Exercise linked to better mental health for the long-term


Physical activity and exercise is increasingly recognized as an effective tool to pre-emptively treat depression. George Mammen, PhD candidate, has taken the connection one step further and found that moderate exercise can prevent episodes of depression in the long term.

Even 20 minutes a day helps

His longitudinal study, the first of its kind, focuses exclusively on the role that exercise plays in maintaining good mental health and preventing the onset of depression later in life. Mammen analyzed over 26 years’ worth of research findings to discover that even low amounts of physical activity, simply gardening or walking for 20 to 30 minutes a day can prevent depression in people of all age groups.

Prevention is better than treatment

“We need a prevention strategy now more than ever,” said Mammen. “Our health system is taxed. We need to shift focus and look for ways to fend off depression from the start.” More and more doctors are looking for ways to expand their approach beyond treating depression with costly prescription medications with a marginal chance of working. It is better to prevent the disease in the first place, than wait for it to happen and treat the symptoms later.

Activity helps everyone at every age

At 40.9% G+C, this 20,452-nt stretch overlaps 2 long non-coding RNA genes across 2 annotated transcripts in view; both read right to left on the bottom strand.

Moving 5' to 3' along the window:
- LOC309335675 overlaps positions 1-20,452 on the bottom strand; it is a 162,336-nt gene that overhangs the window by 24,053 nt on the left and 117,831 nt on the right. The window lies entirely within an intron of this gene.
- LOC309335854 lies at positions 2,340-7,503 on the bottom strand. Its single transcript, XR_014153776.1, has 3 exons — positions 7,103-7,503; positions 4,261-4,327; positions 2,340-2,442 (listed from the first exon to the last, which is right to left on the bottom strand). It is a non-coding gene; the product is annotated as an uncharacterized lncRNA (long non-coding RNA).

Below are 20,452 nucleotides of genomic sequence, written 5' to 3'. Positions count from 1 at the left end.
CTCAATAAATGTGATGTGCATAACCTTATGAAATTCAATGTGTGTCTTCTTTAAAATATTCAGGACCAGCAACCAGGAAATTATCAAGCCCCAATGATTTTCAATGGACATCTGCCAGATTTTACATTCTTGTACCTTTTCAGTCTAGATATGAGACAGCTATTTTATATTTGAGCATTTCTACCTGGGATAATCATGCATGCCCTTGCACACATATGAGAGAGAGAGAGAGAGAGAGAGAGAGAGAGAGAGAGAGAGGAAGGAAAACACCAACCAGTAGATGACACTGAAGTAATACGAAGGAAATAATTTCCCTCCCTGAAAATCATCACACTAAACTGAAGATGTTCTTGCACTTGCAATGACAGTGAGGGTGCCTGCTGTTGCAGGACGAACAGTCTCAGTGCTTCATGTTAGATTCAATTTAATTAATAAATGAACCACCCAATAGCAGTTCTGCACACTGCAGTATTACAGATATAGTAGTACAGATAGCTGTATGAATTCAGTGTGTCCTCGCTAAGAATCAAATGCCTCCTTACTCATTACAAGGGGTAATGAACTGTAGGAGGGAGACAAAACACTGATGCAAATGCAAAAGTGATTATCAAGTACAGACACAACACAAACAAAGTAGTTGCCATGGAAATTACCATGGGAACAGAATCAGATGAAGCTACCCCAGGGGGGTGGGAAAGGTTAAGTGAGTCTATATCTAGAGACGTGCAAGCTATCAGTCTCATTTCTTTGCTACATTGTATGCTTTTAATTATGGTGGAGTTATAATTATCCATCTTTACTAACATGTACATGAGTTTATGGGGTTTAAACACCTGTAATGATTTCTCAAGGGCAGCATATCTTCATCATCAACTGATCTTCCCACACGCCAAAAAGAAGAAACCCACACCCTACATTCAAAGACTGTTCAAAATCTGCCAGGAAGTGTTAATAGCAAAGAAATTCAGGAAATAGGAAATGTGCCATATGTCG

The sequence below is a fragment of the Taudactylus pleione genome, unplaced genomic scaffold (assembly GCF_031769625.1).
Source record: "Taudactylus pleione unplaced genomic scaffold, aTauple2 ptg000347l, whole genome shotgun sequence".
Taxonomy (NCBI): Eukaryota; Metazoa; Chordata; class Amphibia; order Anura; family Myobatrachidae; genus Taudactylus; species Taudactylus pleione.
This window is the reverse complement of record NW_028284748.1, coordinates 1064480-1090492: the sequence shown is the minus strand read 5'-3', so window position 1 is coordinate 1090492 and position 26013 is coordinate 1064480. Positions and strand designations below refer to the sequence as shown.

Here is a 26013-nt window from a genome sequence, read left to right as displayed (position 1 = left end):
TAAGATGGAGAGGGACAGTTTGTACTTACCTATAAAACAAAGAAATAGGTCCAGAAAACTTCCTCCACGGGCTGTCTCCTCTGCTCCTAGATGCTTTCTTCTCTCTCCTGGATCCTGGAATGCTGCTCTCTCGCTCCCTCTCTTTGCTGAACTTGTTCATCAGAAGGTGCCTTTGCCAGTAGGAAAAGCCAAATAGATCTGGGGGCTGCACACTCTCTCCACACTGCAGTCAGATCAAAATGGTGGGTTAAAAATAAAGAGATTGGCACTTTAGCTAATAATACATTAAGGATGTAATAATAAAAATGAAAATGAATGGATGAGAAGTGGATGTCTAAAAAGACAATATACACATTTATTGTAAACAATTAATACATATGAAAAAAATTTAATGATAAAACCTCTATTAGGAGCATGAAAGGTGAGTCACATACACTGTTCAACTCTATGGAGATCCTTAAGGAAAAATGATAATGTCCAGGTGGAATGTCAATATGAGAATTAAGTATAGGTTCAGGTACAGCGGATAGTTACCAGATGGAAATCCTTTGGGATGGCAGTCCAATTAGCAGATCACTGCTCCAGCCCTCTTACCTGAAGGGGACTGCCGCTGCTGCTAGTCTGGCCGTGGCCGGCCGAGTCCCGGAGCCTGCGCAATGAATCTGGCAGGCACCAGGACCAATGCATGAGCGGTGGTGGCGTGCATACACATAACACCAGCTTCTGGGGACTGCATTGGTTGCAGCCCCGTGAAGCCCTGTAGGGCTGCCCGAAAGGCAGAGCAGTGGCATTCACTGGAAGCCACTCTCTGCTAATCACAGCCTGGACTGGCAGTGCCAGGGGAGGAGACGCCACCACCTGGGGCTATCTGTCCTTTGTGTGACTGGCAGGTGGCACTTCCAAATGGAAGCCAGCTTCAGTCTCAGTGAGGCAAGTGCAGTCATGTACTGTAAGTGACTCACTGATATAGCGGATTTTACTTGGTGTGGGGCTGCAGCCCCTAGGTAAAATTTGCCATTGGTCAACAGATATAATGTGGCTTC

There is acknowledgment from Mammen that for some people, there is a genetic component to depression and this will influence a person’s likelihood of experiencing mental health challenges. Never the less, the scope of the research he studied shows that regardless of individual predispositions, exercise can help. “It’s definitely worth taking note that if you’re currently active, you should sustain it. If you’re not physically active, you should initiate the habit. This review shows promising evidence that the impact of being active goes far beyond the physical,” Mammen concluded.

Source: MedicalNewsToday, American Journal of Preventive Medicine


The information provided on the PsyWeb.com is designed to support, not replace, the relationship that exists between a patient/site visitor and his/her health professional. This information is solely for informational and educational purposes. The publication of this information does not constitute the practice of medicine, and this information does not replace the advice of your physician or other health care provider. Neither the owners or employees of PsyWeb.com nor the author(s) of site content take responsibility for any possible consequences from any treatment, procedure, exercise, dietary modification, action or application of medication which results from reading this site. Always speak with your primary health care provider before engaging in any form of self treatment. Please see our Legal Statement for further information.

PsyWeb Poll

Are you currently taking or have you ever been prescribed anti-depressants?
Total votes: 3979